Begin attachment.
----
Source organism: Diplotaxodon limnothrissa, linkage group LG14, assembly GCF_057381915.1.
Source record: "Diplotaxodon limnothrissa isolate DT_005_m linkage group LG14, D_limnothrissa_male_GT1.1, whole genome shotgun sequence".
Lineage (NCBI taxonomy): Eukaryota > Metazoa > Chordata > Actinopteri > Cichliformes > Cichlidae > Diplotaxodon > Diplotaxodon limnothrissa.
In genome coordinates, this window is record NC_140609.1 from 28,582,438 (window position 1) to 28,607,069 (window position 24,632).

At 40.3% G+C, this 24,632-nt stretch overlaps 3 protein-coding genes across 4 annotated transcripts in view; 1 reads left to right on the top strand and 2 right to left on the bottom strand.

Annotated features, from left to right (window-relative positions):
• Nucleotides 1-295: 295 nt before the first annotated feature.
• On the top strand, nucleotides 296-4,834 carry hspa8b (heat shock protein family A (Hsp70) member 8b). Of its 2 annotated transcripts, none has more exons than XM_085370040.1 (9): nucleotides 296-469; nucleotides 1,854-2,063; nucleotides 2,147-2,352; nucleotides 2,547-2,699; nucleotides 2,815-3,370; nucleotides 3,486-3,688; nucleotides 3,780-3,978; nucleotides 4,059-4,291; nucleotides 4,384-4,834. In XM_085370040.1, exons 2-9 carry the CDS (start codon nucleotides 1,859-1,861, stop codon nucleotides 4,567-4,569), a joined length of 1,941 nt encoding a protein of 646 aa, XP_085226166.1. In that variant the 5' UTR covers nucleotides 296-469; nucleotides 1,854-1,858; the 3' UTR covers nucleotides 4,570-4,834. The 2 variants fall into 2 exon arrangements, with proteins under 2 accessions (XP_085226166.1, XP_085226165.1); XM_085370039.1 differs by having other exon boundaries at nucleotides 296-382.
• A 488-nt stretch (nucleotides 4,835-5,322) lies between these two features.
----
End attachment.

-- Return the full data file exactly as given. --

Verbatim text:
Source organism: Diplotaxodon limnothrissa, linkage group LG14, assembly GCF_057381915.1.
Source record: "Diplotaxodon limnothrissa isolate DT_005_m linkage group LG14, D_limnothrissa_male_GT1.1, whole genome shotgun sequence".
Lineage (NCBI taxonomy): Eukaryota > Metazoa > Chordata > Actinopteri > Cichliformes > Cichlidae > Diplotaxodon > Diplotaxodon limnothrissa.
In genome coordinates, this window is record NC_140609.1 from 28,582,438 (window position 1) to 28,607,069 (window position 24,632).

At 40.3% G+C, this 24,632-nt stretch overlaps 3 protein-coding genes across 4 annotated transcripts in view; 1 reads left to right on the top strand and 2 right to left on the bottom strand.

Annotated features, from left to right (window-relative positions):
• Nucleotides 1-295: 295 nt before the first annotated feature.
• On the top strand, nucleotides 296-4,834 carry hspa8b (heat shock protein family A (Hsp70) member 8b). Of its 2 annotated transcripts, none has more exons than XM_085370040.1 (9): nucleotides 296-469; nucleotides 1,854-2,063; nucleotides 2,147-2,352; nucleotides 2,547-2,699; nucleotides 2,815-3,370; nucleotides 3,486-3,688; nucleotides 3,780-3,978; nucleotides 4,059-4,291; nucleotides 4,384-4,834. In XM_085370040.1, exons 2-9 carry the CDS (start codon nucleotides 1,859-1,861, stop codon nucleotides 4,567-4,569), a joined length of 1,941 nt encoding a protein of 646 aa, XP_085226166.1. In that variant the 5' UTR covers nucleotides 296-469; nucleotides 1,854-1,858; the 3' UTR covers nucleotides 4,570-4,834. The 2 variants fall into 2 exon arrangements, with proteins under 2 accessions (XP_085226166.1, XP_085226165.1); XM_085370039.1 differs by having other exon boundaries at nucleotides 296-382.
• A 488-nt stretch (nucleotides 4,835-5,322) lies between these two features.